Home >Opinion >Online-views >Where do Islamic State’s foreign fighters come from?

A spate of attacks in the last one month has once again underlined the threat Islamic State (ISIS) poses . What differentiates ISIS from other terror outfits is its ability to attract foot-soldiers from across the globe, including economically well-off people from even the most advanced countries. The fact that perpetrators of the Dhaka terror attack are from well-off families and received good education has shocked many.

Where do ISIS fighters come from?

New York based strategic services and intelligence provider Soufan Group cited US Intelligence estimates to put the number of foreign fighters travelling to Syria and Iraq at upwards of 30000 from more than 100 countries in a 2015 report. To be sure, this number could include those headed for other groups and not just ISIS. However it can be reasonably assumed that ISIS would have attracted the largest number of foreign fighters. Tunisia, Saudi Arabia, Russia, Turkey and Jordan are the top five countries by number of foreign fighters. However, an interesting picture emerges if one looks at the percentage share of foreign fighters in the total Muslim population of these countries. Four West European countries, Finland; Belgium; Ireland and Sweden are among the top five countries. India is at the bottom of the chart in terms of number of fighters as well as their share in total Muslim population.

What explains the success of a radical force like the ISIS in drawing so many supporters from well-off countries? An April 2016 paper by two economists, Efraim Benmelech at The Kellogg School of Management, and Esteban F. Klor at The Hebrew University of Jerusalem, has shown that inequality and lack of political freedom might not be the reason behind ISIS’s success in attracting radicalized youth to fight its war. On the contrary, the authors find that “many foreign fighters originate from countries with high levels of economic development, low income inequality, and highly developed political institutions". A comparison of number of foreign fighters as a percentage share of country’s Muslim population and per capita income and income inequality confirms these claims.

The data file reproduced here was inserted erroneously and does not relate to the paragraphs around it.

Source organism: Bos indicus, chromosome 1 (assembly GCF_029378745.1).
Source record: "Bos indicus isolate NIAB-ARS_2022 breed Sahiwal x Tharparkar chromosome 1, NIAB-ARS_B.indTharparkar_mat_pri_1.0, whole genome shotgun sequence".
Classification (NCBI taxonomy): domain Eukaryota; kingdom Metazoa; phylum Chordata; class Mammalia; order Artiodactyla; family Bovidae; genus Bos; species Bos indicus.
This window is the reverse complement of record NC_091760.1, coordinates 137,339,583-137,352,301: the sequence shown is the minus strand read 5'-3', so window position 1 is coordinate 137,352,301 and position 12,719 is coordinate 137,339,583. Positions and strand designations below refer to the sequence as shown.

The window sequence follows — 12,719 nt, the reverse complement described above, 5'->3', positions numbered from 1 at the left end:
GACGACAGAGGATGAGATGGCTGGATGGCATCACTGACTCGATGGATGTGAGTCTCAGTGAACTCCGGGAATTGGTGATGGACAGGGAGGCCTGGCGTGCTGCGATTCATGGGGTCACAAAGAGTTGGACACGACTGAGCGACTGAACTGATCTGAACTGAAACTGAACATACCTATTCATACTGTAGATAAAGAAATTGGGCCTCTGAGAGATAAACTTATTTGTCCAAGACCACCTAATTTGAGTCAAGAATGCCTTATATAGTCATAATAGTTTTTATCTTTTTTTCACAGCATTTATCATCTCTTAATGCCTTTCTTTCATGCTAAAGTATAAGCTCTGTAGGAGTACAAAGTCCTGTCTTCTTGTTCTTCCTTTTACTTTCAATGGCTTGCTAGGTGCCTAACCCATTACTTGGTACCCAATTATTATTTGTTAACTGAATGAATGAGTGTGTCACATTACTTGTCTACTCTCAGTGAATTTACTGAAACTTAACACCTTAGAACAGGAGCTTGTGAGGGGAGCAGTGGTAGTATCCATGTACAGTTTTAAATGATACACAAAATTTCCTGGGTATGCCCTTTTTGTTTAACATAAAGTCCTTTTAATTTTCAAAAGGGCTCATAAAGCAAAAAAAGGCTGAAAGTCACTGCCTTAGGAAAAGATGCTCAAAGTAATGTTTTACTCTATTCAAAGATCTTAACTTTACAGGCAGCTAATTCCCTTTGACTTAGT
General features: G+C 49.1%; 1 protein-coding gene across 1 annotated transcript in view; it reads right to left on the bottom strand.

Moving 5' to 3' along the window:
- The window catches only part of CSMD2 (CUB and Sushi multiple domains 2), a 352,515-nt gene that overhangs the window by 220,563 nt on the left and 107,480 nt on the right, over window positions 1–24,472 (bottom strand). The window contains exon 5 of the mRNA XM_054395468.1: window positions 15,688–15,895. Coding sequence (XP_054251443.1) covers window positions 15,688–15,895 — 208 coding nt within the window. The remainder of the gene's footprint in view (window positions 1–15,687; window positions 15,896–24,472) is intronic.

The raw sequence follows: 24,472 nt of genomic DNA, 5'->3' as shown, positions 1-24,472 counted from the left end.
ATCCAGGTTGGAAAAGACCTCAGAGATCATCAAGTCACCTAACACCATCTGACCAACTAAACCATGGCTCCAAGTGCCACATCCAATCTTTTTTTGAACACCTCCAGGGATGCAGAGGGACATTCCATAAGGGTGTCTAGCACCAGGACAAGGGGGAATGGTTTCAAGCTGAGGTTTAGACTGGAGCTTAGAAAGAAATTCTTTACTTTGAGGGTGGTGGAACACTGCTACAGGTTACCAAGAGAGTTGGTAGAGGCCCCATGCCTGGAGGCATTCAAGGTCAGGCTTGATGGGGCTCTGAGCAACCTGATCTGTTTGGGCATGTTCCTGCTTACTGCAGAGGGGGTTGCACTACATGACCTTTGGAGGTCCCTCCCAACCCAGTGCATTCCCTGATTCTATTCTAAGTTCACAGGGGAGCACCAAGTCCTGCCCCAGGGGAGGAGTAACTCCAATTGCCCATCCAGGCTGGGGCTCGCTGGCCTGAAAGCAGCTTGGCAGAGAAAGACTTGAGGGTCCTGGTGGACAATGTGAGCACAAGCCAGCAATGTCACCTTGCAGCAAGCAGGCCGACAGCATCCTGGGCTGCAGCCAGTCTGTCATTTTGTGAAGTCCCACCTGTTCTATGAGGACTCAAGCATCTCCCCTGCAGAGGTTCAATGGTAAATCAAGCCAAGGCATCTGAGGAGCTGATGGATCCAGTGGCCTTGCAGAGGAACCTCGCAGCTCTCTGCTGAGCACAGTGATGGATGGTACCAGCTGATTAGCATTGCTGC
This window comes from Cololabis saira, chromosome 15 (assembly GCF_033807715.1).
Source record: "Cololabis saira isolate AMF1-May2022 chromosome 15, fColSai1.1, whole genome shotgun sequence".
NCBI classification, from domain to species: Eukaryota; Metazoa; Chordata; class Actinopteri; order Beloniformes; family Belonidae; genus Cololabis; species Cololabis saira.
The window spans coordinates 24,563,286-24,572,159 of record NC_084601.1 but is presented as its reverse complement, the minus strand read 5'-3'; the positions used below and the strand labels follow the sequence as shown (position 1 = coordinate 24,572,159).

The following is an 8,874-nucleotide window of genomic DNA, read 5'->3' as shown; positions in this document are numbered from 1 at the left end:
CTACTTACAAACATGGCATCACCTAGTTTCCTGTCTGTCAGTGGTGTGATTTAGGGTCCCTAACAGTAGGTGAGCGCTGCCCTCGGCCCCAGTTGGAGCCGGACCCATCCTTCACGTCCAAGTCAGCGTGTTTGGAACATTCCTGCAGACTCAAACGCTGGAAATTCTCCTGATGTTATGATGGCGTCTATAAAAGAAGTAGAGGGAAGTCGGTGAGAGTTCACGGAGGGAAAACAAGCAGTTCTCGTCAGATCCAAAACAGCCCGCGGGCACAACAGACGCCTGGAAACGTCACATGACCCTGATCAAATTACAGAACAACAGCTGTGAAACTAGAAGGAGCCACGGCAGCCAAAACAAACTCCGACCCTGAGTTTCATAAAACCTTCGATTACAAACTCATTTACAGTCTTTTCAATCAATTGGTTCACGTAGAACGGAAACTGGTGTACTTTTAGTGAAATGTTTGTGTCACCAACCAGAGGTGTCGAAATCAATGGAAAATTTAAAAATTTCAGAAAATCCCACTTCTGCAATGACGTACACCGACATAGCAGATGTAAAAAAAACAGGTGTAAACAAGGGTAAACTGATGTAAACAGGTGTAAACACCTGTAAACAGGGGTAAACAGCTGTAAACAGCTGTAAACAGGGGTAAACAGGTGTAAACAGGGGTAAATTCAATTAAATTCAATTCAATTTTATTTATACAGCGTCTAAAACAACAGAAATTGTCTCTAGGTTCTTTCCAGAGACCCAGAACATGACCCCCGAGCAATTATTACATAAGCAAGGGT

The paper suggests that flow of foreign fighters to ISIS could be driven “not by economic or political conditions but rather by ideology and the difficulty of assimilation into homogeneous Western countries." This does not mean that organizations like ISIS enjoy popular support among the Muslims. According to the Pew Research Centre Survey conducted in 2015, Muslim majority countries had a hugely negative perception of ISIS.

Terror attacks such as those in Dhaka, Baghdad and Medina have shocked the globe into accepting that ISIS can cause devastation beyond its area of influence in West Asia. For the record, Bangladesh has refuted ISIS’s claim that it orchestrated the recent terrorist attack in Dhaka. The truth might be complicated, as was pointed in a Mint editorial on July 5, which says, “Digital avenues of radicalization mean that organizations like IS are brands that disaffected youth—whether lone-wolf attackers as in the Orlando shooting last month or socioeconomic elite as in Dhaka—can aspire to and claim. The contours of IS or Al Qaeda’s presence in a region or involvement in a terrorist strike have thus become less defined. But that does not make their role in propagating and shaping radicalism any less relevant."

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